« AnteriorContinuar »
his employer; and this upon the ground that the contract was conditional to deliver the shares upon the payment of the money. It can not make any difference that, in this case, a small portion of the money necessary for the original purchase was advanced by the customer."
§ 499. This decision introduces a new doctrine as regards the relation of a stock-broker and customer, which has heretofore always been regarded as that of pledgor and pledgee. And such, in fact, is the relation, in all ordinary cases where the broker has purchased stocks for a customer, and carries them for him upon the payment of a portion of the purchase-money. The broker holds the stock as collateral security for the remainder of the purchase-money, and should be subject to the established rules of law governing the contract of pledge. The case is wholly different from that where a broker simply makes a contract with another for the future delivery of grain, which is not delivered into the broker's actual possession. In the latter case there is no pledge, for no property of the customer is delivered to the broker. This distinction was pointed out in the Illinois case, in which it was decided that a broker holding for a customer an executory contract for the future delivery of corn which never came into his possession did not stand in the relation of a pledgee of his customer. The court in that case say that if the corn purchased had been delivered to the broker, and he had paid for the same, and held the possession of it as security for the money advanced, then it might, with propriety, be claimed that the relation of pledgor and pledgee existed, and that notice of the time and place of sale should be given.'
§ 500. But a broker can not recover for a purchase which is fictitious, or which he has charged to his customer at an enhanced price. In such case he fails to perform the contract of purchase. A usage of brokers that one, on receipt of an
1 § 497; Corbett v. Underwood, 83 Mass. 285; Farnsworth v. Hemmer, Ill. 324, 327, 25 Am. Rep. 392. 1 Allen (Mass.) 494, 79 Am. Dec. 756.
2 Commonwealth v. Cooper, 130
order to buy stocks on a margin, may assume the contract himself, instead of making it with a third person, is illegal. The broker has no right to put himself in a position antagonistic to the interests of his employer. He can not make himself both buyer and seller. A broker purchased for a customer certain United States bonds, under an agreement that the broker should advance the purchase-price and should carry the original bonds purchased at a specified rate of interest. In the purchase the broker overcharged for a part of the bonds, and for another part charged a commission for buying and received a commission for selling. Before the maturity of the loan the broker sold the bonds without the knowledge of the customer. The latter made a payment on account of the supposed loan. At the maturity of the loan the broker demanded payment of the customer, and notified him that in case of default he would be sold out. Payment was not made, and the broker thereupon sold other bonds of a like amount. In an action by the customer to recover the money he had paid on this transaction, the broker set up a counter claim for a deficiency arising on such sale. It was held that the counter claim was properly rejected; that substantial performance of his contract was a condition precedent to the broker's right of recovery, while in essential elements he had not performed it.'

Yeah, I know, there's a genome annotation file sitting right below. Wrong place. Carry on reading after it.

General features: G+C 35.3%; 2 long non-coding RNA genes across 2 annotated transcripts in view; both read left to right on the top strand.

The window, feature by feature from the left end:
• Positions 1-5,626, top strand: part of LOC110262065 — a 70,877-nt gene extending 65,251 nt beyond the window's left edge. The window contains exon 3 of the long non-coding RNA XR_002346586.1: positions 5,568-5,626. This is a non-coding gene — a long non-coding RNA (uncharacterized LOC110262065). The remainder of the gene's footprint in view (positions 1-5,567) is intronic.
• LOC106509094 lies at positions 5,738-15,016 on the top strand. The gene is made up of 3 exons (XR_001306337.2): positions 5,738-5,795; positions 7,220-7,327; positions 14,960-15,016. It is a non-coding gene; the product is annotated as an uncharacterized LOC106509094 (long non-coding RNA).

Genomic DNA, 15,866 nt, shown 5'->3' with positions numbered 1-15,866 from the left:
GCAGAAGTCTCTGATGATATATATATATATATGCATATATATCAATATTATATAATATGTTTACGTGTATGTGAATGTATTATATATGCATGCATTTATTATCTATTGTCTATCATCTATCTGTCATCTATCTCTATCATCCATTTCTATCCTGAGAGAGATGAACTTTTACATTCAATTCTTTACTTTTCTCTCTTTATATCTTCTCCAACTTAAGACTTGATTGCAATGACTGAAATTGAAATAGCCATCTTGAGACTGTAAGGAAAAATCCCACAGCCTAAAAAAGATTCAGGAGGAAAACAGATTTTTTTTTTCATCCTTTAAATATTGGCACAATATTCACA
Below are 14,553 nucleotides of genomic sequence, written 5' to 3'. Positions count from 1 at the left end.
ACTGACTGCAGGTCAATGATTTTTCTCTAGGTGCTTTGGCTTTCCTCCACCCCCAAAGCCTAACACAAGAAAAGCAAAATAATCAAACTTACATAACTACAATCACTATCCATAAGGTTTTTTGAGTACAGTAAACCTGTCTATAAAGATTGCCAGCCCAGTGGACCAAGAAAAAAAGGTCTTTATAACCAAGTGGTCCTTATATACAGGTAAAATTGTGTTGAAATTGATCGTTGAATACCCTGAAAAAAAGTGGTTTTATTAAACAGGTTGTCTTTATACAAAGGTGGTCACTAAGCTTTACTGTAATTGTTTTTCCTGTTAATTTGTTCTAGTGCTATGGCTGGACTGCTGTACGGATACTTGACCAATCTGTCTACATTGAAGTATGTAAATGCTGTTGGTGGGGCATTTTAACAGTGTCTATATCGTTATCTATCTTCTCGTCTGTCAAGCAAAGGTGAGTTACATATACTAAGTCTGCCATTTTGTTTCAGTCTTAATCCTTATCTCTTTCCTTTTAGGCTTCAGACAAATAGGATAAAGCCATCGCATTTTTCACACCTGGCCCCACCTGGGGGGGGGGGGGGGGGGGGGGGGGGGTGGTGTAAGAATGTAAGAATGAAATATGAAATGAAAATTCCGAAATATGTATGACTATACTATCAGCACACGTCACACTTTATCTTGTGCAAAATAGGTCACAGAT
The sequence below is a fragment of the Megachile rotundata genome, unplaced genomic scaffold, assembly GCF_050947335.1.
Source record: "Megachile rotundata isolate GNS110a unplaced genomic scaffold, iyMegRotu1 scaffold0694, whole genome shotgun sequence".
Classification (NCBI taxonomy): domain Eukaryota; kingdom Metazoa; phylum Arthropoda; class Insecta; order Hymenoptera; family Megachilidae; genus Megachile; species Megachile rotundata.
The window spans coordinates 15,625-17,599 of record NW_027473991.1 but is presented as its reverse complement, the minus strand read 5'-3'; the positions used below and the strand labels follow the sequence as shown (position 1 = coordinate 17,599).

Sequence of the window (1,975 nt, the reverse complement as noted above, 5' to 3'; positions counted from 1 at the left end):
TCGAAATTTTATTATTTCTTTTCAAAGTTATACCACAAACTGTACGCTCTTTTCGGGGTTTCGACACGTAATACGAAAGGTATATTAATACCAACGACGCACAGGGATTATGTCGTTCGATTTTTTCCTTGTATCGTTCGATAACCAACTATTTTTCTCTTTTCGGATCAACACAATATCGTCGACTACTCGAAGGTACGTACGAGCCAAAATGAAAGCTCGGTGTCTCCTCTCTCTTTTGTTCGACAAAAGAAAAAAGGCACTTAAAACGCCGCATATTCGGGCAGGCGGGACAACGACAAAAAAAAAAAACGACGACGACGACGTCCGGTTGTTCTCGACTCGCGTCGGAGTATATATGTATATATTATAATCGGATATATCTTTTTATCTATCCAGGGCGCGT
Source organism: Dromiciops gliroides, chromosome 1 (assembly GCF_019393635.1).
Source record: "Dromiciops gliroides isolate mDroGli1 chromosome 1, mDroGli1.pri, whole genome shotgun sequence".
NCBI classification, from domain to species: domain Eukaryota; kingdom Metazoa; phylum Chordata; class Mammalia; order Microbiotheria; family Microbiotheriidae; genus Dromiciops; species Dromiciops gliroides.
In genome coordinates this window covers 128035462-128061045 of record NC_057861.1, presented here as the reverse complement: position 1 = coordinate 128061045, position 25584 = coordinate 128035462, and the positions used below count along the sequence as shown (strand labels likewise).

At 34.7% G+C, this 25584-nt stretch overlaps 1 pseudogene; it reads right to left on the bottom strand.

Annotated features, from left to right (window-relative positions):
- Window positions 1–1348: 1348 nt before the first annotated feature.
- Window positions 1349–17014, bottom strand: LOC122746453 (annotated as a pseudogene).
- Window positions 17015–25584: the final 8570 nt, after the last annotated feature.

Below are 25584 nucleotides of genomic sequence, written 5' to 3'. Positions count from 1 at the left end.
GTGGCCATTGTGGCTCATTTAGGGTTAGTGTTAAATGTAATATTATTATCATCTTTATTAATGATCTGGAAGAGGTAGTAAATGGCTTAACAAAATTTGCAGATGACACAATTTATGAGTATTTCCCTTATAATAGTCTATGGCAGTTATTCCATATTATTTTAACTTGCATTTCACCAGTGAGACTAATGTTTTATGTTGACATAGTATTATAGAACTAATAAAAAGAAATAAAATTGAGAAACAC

'Levy v. Loeb, 85 N. Y. 365. Mr. Justice Finch, delivering the opinion of the court, said: "The contract was not merely for the loan of so much money. That was but a single element in an entire and much broader agreement. The defendants were to buy the bonds as agents of the plaintiffs. They were to make the purchase in that capacity, with the skill and ability which their business and experience indicated, and in entire good faith to their clients, without any adverse or hostile interest; and the identical bonds thus bought they agreed to carry, advancing the money for that purpose, and holding the
bonds as collateral. That contract was not performed by the defendants in any of its essential elements. They did not buy for their clients in good faith as agents, but on the contrary, buying without disclosing their agency, sought to transfer the bonds to the plaintiffs at a larger price, concealing the profit intended to be realized. They broke their contract by taking commissions from both sides. They broke it again by not carrying the original bonds as agreed, and the deficiency upon which they rely sprang from a sale of their own bonds and not plaintiffs'. Not only was there thus a total failure to perform
In a subsequent suit by the customer against the broker to recover the moneys he had paid in this transaction, it was held that upon obtaining knowledge of the facts he was entitled to repudiate the purchase and to recover back the moneys paid.'
§ 500a. One pledging securities to a stock-broker under a wagering contract as to the purchase and sale of stocks or of commodities is entitled to recover from him the value of the securities lost in such transactions. A statute in Massachusetts' provides that: "Whoever contracts to buy or sell upon credit or upon margin any securities or commodities, having at the time of contract no intention to perform the same by the actual receipt or delivery of the securities or commodities, and payment of the price, or whoever employs another so to buy and sell on his behalf, may sue for and recover in an action of contract from the other party to the contract, or from the person so employed, any payment made or the value of anything